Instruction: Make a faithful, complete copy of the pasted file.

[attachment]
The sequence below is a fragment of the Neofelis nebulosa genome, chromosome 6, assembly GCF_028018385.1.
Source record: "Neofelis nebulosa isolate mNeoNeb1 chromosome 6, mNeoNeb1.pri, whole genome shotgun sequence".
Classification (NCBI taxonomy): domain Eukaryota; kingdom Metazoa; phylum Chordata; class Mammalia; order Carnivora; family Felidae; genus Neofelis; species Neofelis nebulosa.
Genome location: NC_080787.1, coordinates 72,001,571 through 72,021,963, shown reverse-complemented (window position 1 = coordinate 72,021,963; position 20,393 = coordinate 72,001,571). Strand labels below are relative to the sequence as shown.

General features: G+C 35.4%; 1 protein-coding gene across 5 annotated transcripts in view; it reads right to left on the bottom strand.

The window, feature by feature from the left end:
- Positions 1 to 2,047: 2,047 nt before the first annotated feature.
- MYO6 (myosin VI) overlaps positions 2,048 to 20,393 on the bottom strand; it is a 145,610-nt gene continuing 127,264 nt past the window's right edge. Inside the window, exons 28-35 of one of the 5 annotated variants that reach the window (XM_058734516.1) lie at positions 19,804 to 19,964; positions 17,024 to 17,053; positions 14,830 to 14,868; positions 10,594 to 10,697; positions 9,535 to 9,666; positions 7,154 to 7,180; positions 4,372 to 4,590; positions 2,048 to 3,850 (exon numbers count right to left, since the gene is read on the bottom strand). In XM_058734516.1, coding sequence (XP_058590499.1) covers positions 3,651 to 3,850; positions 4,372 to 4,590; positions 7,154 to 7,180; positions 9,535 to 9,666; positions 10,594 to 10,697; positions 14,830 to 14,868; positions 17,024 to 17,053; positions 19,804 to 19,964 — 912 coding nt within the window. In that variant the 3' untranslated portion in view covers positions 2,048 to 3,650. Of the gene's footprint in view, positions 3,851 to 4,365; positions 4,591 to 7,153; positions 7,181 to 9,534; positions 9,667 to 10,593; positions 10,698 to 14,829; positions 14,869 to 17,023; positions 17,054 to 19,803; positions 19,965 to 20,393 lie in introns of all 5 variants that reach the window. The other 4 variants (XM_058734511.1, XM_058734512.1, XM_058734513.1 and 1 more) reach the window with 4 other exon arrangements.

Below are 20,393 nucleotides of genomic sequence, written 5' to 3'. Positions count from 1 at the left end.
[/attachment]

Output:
The sequence below is a fragment of the Neofelis nebulosa genome, chromosome 6, assembly GCF_028018385.1.
Source record: "Neofelis nebulosa isolate mNeoNeb1 chromosome 6, mNeoNeb1.pri, whole genome shotgun sequence".
Classification (NCBI taxonomy): domain Eukaryota; kingdom Metazoa; phylum Chordata; class Mammalia; order Carnivora; family Felidae; genus Neofelis; species Neofelis nebulosa.
Genome location: NC_080787.1, coordinates 72,001,571 through 72,021,963, shown reverse-complemented (window position 1 = coordinate 72,021,963; position 20,393 = coordinate 72,001,571). Strand labels below are relative to the sequence as shown.

General features: G+C 35.4%; 1 protein-coding gene across 5 annotated transcripts in view; it reads right to left on the bottom strand.

The window, feature by feature from the left end:
- Positions 1 to 2,047: 2,047 nt before the first annotated feature.
- MYO6 (myosin VI) overlaps positions 2,048 to 20,393 on the bottom strand; it is a 145,610-nt gene continuing 127,264 nt past the window's right edge. Inside the window, exons 28-35 of one of the 5 annotated variants that reach the window (XM_058734516.1) lie at positions 19,804 to 19,964; positions 17,024 to 17,053; positions 14,830 to 14,868; positions 10,594 to 10,697; positions 9,535 to 9,666; positions 7,154 to 7,180; positions 4,372 to 4,590; positions 2,048 to 3,850 (exon numbers count right to left, since the gene is read on the bottom strand). In XM_058734516.1, coding sequence (XP_058590499.1) covers positions 3,651 to 3,850; positions 4,372 to 4,590; positions 7,154 to 7,180; positions 9,535 to 9,666; positions 10,594 to 10,697; positions 14,830 to 14,868; positions 17,024 to 17,053; positions 19,804 to 19,964 — 912 coding nt within the window. In that variant the 3' untranslated portion in view covers positions 2,048 to 3,650. Of the gene's footprint in view, positions 3,851 to 4,365; positions 4,591 to 7,153; positions 7,181 to 9,534; positions 9,667 to 10,593; positions 10,698 to 14,829; positions 14,869 to 17,023; positions 17,054 to 19,803; positions 19,965 to 20,393 lie in introns of all 5 variants that reach the window. The other 4 variants (XM_058734511.1, XM_058734512.1, XM_058734513.1 and 1 more) reach the window with 4 other exon arrangements.

Below are 20,393 nucleotides of genomic sequence, written 5' to 3'. Positions count from 1 at the left end.